Rising Halloween costs make trick-or-treating less of a treat this year – Cronkite News

Shoppers walk past the Halloween Candy Show at Fry’s Food and Drug in Phoenix on Thursday. Candy is just one of the things one can expect to pay more for this Halloween. (Photo by Alexia Faith/Cronkite News)

According to the National Retail Federation, Spider-Man is one of the most popular children’s costumes for Halloween this year, but like other costumes related to this year’s holiday, the costume is more expensive. (Photo by Alexia Faith/Cronkite News)

Mesa’s Char Calvert has been with Mesa’s family business, Fun Costumes, for the past 15 years. Owner Angela Ott said she has seen wholesale prices for clothing go up this year, while quality goes down. (Photo by Alexia Faith/Cronkite News)

WASHINGTON — The only thing scarier than ghosts, ghouls and goblins this Halloween may be the price hikes for candy, costumes and pumpkins.

Candy is up 13 percent from last year, according to the U.S. Bureau of Labor Statistics, and pumpkin prices in the Southwest were up about 13 percent as of mid-October this year, according to the U.S. Department of Agriculture.

While the BLS doesn’t track clothing costs, it does say clothing costs are typically up 5.5% from last year — and one clothing store owner reported paying much more.

That’s not surprising given inflation across the economy, one expert said.

“Halloween is a unique event every year, but it’s not immune to the inflationary pressures that other consumer economies are experiencing,” said Garrick Taylor, executive vice president of the Arizona Chamber of Commerce and Industry.

Rising prices, combined with a post-pandemic surge in Halloween interest, could see holiday sales hit a record $10.6 billion this year, according to the National Retail Federation’s survey of 8,283 people.

The largest $3.6 billion will go to apparel, with an estimated $700 million going to pet apparel, according to the NRF.

Angela Ott, owner of Fun Costumes, a small family-owned store in Mesa, said she has seen wholesale prices for the clothing she buys go up this year, while quality goes down.

Reese Walford, owner of Candy Addicts in Tempe, said he has had to raise prices to make up for higher inventory costs this year. (Photo by Alexia Faith/Cronkite News)

“We’re not talking about five cents,” she said. “We’re talking about clothing, which is about $8 to $10, and that’s my markup for the client.”

According to the NRF survey, the most popular children’s costumes for Halloween this year are Spider-Man, Princess and Witch, while adults prefer witches, vampires and ghosts. For popular costumes like Spider-Man and other superheroes, Ott says prices in her store range from $36 to $48.

Ott and other retailers said they had to raise prices to keep up with rising costs. That was the case with Tempe Candy Addicts owner Reese Walford, who said he also had to raise prices to make up for rising inventory costs.

“We’re paying more for candy, and we have to sell more to continue to maintain the same profit margins,” he said. But Wolford hopes that won’t last long. He joked that no one wants to spend a lot of money on candy.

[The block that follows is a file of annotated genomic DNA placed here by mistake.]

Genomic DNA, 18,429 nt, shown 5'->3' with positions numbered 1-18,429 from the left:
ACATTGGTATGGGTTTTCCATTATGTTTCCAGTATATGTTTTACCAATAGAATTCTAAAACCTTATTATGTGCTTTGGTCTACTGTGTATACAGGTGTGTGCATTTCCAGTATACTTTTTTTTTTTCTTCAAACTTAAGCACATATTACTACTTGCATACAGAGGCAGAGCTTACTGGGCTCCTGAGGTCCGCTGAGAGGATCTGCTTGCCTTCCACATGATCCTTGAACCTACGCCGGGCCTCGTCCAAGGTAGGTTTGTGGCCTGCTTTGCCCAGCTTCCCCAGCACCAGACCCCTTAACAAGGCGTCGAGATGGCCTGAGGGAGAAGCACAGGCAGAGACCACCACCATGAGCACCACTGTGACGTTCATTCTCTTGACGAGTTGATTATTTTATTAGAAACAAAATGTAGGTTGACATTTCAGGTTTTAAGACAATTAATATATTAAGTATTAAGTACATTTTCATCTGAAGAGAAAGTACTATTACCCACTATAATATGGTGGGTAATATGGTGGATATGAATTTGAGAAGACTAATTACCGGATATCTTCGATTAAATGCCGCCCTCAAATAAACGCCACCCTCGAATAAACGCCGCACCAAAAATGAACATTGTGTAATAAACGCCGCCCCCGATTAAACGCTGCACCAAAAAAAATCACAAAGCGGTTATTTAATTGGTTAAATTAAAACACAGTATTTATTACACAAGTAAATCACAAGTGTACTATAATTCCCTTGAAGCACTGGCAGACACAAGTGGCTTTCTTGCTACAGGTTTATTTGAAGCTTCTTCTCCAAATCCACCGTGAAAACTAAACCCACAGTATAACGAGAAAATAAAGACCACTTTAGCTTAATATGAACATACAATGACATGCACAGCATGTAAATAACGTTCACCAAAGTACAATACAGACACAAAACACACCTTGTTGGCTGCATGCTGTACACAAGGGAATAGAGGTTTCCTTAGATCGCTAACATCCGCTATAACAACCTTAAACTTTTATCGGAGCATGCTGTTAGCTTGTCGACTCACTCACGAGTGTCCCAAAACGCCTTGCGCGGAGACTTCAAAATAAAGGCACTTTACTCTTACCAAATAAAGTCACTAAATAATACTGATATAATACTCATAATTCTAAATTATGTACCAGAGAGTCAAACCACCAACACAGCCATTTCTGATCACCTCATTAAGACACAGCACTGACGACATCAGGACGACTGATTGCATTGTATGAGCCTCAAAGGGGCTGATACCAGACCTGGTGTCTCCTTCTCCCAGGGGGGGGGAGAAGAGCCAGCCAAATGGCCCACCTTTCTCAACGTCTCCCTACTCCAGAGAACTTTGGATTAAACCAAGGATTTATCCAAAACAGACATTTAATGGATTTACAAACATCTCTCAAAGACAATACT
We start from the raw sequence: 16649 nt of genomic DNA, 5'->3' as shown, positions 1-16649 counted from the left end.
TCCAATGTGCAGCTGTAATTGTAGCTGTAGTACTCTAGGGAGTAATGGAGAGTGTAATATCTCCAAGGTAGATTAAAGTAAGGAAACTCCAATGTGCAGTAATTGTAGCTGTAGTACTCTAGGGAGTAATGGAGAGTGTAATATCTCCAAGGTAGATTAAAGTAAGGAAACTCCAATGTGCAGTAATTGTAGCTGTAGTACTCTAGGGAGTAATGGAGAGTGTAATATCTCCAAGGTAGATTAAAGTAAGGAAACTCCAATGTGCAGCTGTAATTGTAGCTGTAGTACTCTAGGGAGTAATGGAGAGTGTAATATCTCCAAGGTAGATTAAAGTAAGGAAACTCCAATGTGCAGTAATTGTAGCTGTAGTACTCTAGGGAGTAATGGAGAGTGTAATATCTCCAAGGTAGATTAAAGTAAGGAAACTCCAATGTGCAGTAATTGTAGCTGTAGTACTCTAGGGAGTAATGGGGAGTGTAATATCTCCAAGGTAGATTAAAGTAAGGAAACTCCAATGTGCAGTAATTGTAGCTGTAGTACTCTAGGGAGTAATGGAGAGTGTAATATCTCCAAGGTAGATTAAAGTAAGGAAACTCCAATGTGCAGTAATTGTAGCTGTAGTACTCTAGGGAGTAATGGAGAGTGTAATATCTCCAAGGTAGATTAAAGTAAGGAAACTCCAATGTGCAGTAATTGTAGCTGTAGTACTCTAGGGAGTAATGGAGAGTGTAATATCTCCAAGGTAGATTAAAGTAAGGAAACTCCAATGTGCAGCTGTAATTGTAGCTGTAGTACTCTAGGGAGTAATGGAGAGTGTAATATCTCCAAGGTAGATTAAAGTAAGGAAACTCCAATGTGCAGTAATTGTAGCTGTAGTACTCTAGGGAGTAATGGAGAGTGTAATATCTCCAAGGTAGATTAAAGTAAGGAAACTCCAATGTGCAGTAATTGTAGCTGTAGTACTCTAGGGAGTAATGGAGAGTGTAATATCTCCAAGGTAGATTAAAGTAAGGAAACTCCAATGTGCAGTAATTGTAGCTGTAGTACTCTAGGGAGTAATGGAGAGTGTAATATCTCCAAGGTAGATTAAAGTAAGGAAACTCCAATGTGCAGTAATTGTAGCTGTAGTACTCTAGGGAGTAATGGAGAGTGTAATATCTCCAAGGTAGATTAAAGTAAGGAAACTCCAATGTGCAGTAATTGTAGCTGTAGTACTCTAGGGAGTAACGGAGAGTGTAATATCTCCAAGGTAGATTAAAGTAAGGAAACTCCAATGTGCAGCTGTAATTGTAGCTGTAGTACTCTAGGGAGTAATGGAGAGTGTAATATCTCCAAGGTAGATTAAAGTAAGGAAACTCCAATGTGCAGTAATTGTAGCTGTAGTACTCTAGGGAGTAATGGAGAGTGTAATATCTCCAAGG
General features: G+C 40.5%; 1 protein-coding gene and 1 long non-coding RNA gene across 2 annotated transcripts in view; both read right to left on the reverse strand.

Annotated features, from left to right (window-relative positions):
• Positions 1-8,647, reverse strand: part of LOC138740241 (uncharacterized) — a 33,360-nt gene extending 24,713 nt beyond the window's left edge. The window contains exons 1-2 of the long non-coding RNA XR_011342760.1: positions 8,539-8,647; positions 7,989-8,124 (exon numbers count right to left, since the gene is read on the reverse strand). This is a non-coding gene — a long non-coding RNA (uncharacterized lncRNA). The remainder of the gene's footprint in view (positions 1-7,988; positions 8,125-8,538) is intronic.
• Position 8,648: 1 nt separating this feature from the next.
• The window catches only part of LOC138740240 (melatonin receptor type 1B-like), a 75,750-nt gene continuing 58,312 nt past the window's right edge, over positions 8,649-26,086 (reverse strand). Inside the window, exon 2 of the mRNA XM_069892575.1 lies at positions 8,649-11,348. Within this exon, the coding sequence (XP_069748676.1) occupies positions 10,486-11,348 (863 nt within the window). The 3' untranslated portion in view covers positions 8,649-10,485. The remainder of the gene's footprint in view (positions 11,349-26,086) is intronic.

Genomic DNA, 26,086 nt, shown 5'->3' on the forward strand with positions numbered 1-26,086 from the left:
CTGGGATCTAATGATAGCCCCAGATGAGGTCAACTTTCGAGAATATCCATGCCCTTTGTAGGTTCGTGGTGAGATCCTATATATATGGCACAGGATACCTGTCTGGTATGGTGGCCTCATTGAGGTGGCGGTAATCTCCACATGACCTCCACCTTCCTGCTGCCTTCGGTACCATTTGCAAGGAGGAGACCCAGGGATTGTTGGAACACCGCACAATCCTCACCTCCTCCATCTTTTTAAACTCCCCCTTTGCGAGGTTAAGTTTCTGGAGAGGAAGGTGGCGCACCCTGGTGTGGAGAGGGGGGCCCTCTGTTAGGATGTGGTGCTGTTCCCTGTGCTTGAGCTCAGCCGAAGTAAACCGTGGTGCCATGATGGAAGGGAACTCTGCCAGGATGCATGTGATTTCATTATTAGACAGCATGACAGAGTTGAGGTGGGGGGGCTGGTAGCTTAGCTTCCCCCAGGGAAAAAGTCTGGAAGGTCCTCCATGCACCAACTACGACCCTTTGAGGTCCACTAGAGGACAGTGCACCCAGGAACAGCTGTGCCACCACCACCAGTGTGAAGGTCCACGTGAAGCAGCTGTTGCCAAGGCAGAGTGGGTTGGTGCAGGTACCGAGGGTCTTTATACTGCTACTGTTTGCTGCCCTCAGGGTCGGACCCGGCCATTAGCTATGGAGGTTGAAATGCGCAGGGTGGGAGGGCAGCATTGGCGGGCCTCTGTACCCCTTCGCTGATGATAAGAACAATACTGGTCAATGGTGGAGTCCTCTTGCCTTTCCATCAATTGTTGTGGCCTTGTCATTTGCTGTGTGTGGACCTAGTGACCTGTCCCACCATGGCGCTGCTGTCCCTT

“We want cheap candy,” he added.

The cost of another Halloween staple has risen, but at least two Arizona farms say they are holding on to the retail price of pumpkins this year.

At Mortimer Farms in Dewey and Apple Anne Orchards in Wilcox, pumpkin prices did not rise despite higher costs for seeds, water, fertilizer and labor. Both farms were reluctant to increase pumpkin prices, opting instead to increase entry fees, fruit and vegetables or other products.

“Pumpkin is the only thing we haven’t raised prices on,” said Ashley Mortimer, chief marketing officer at Mortimer Farms. “We almost bite the bullet and say, ‘Well, we’re not going to make money on pumpkins.'”

Mandy Kirkendall, manager and entertainment director at Apple Annie’s Orchard, agrees.

“We had to raise some other prices,” Kirkendall said. “We grew vegetables, pies and doughnuts.”

(Video by Hayley Smilo/Cronkite News)

According to the NRF survey, 69% of Americans plan to celebrate Halloween, up from 65% last year. The increase in engagement helped offset a small drop in spending, with the average amount falling from $102.74 per person last year to $100.45 this year.

Cost-conscious consumers who want to trick or treat without stickers have options if they’re a little creative.

“One thing you can save is making your own clothing at home, or going back to sheets with cutouts,” said Lee McPheters, an economics professor at Arizona State University’s WP Carey School of Business.

Saving on candy can be as simple as buying “regular candy corn instead of designer candy bars,” Taylor said.

Candystore.com’s sales analysis shows that the top three candies in Arizona are Hershey Kisses, Hot Tamales and Snickers, while the top three nationally are Reese’s Cups, Skittles and M&M’s.

McPheeters thinks high inflation is not enough to dampen the urge to go out and spend for Halloween.

“There’s a general feeling in the economy that it’s time to get back to normal,” he said. “The stage is ready for a booming Halloween.”

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